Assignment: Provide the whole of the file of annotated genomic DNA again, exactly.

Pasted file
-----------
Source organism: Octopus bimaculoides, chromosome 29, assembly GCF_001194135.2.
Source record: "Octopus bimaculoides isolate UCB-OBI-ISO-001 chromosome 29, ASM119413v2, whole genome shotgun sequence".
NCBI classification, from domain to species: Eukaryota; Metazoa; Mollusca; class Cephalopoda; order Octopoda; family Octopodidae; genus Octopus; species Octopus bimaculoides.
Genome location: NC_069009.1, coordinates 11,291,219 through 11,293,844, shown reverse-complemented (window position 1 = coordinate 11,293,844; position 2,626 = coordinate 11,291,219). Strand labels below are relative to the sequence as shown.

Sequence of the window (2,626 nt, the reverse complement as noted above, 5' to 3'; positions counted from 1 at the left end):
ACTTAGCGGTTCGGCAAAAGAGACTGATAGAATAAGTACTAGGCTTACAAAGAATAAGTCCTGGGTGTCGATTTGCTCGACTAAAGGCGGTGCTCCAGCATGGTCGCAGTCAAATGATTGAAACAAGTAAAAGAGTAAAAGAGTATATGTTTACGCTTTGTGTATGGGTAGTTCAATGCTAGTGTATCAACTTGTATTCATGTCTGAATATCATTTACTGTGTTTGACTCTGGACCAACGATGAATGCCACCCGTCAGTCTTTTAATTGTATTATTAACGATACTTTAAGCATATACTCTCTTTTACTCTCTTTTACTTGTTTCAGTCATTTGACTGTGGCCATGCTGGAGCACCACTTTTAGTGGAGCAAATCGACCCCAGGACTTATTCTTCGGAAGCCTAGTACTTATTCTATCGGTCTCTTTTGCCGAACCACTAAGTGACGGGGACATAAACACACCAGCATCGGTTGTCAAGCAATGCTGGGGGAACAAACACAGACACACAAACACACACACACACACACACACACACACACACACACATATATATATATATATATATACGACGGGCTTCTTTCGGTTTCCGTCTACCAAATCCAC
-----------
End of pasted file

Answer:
Source organism: Octopus bimaculoides, chromosome 29, assembly GCF_001194135.2.
Source record: "Octopus bimaculoides isolate UCB-OBI-ISO-001 chromosome 29, ASM119413v2, whole genome shotgun sequence".
NCBI classification, from domain to species: Eukaryota; Metazoa; Mollusca; class Cephalopoda; order Octopoda; family Octopodidae; genus Octopus; species Octopus bimaculoides.
Genome location: NC_069009.1, coordinates 11,291,219 through 11,293,844, shown reverse-complemented (window position 1 = coordinate 11,293,844; position 2,626 = coordinate 11,291,219). Strand labels below are relative to the sequence as shown.

Sequence of the window (2,626 nt, the reverse complement as noted above, 5' to 3'; positions counted from 1 at the left end):
ACTTAGCGGTTCGGCAAAAGAGACTGATAGAATAAGTACTAGGCTTACAAAGAATAAGTCCTGGGTGTCGATTTGCTCGACTAAAGGCGGTGCTCCAGCATGGTCGCAGTCAAATGATTGAAACAAGTAAAAGAGTAAAAGAGTATATGTTTACGCTTTGTGTATGGGTAGTTCAATGCTAGTGTATCAACTTGTATTCATGTCTGAATATCATTTACTGTGTTTGACTCTGGACCAACGATGAATGCCACCCGTCAGTCTTTTAATTGTATTATTAACGATACTTTAAGCATATACTCTCTTTTACTCTCTTTTACTTGTTTCAGTCATTTGACTGTGGCCATGCTGGAGCACCACTTTTAGTGGAGCAAATCGACCCCAGGACTTATTCTTCGGAAGCCTAGTACTTATTCTATCGGTCTCTTTTGCCGAACCACTAAGTGACGGGGACATAAACACACCAGCATCGGTTGTCAAGCAATGCTGGGGGAACAAACACAGACACACAAACACACACACACACACACACACACACACACACACACATATATATATATATATATATACGACGGGCTTCTTTCGGTTTCCGTCTACCAAATCCAC